Sorry folks, Christmas is canceled this year. 😦
If you haven’t been following along with my lock story, you only need to know two things:
- The only thing Ollie wants for Christmas is the combination to this lock he found, and
- I spent a whole lot of time figuring out the combination to his lock
Since I did ultimately find the combination to the lock, I’ve kind of been coasting to victory here, just imagining Ollie’s face on Christmas morning when he gets the combination. All the hard work, finally paying off.
Welp, it was good while it lasted.
When we first figured out the combination, we realized it must have come from the school. “Do you think we should return it?” I asked. “No,” said Sara, “it’s been missing at least two months, surely they’ve replaced it by now.” Well, they hadn’t, and they wanted it back. Sara mentioned the story to Ollie’s teacher, who informed us in no uncertain terms that the lock is the property of the school and needs to be returned by Friday.
This was obviously pretty upsetting to me. I just had this whole magical moment built up in my head, and it was really hard to watch that die. I know returning the lock is the right thing to do, and knowing that, I have no choice but to do it.
Ollie says he found the lock in the park across the street from the school. It’s not lost on me that it’s entirely possible that he took it from the school, knew he was doing the wrong thing, and lied about where he found it. He is 5 after all. And in that case, forcing him to return it is unquestionably the right thing to do (and really, returning something that someone lost is unquestionably the right thing to do in the first place).
On the other hand, it is certainly within the realm of possibility that he found it somewhere else, or forgot where he found it, or did some other thing a 5 year old might do that was not intentionally malicious. And really, if a 5 year old finds a dirty lock on the ground, even if it’s at school on the playground, it probably looks like a thing that’s okay to take (here in Chicago we find all kinds of weird things on the ground all the time).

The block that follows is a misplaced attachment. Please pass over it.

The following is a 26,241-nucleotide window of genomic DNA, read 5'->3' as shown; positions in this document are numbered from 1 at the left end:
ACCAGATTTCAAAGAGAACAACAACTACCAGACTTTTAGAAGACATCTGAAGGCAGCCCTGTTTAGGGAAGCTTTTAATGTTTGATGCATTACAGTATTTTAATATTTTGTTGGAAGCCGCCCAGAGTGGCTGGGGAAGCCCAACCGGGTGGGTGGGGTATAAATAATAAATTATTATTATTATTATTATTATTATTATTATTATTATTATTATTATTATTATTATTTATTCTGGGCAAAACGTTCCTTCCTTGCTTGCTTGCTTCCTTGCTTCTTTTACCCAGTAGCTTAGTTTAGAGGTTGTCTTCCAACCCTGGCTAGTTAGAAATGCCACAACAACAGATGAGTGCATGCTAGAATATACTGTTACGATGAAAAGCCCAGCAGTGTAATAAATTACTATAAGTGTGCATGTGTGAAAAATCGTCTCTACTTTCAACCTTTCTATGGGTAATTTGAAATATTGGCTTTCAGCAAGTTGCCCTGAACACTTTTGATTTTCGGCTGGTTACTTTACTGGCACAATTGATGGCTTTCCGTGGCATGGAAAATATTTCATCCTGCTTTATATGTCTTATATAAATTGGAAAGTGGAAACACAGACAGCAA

I just wish there was a way to teach him a lesson about honesty and responsibility without sacrificing his most precious possession.
Of course I could buy him a new lock, but honestly, I don’t think he cares about locks. He doesn’t like this lock because he’s really into locks, he likes it because he found it, and it’s his. I thought instead about buying the school a new lock, and rush-shipping it so it could be here by the end of the week.
Instead, I decided to cut out his little heart so he could learn a lesson about honesty, responsibility, and never caring about anything until you are a cold, heartless, nihilist with nothing to live for and nobody to hold you down.
Sara composed the following letter and we mailed it to Ollie:
Naturally, the mail did not arrive on time, and we had to print a second, black and white copy and slip it in with the rest of the mail.
Ollie took it about how I expected. He was VERY VERY excited to get the combination, and spent about 15 minutes just locking it on things and unlocking it. “Now it’s locked on the crate! Now it’s locked on the toilet paper!”
He is obviously reluctant to return it, but I *think* he’s going to actually do it. He seemed sort of resigned to his fate. I can’t blame him for not being excited about it, but I’m proud of him for doing it (even if it was under an implied threat from Santa).
So I think Santa may end up getting a lock for him after all. Now I just have to remember to snag the copy Santa mailed before he sees it.
We might not be completely out of the woods yet. “I’m going to try the combination on all of the locks at school and see if it works!” he said right away, and also “I’m going to tell [my friend] at school the combination!” So, uh…returning the lock may come back to bite the school a little bit.
I didn’t expect this to be so complicated.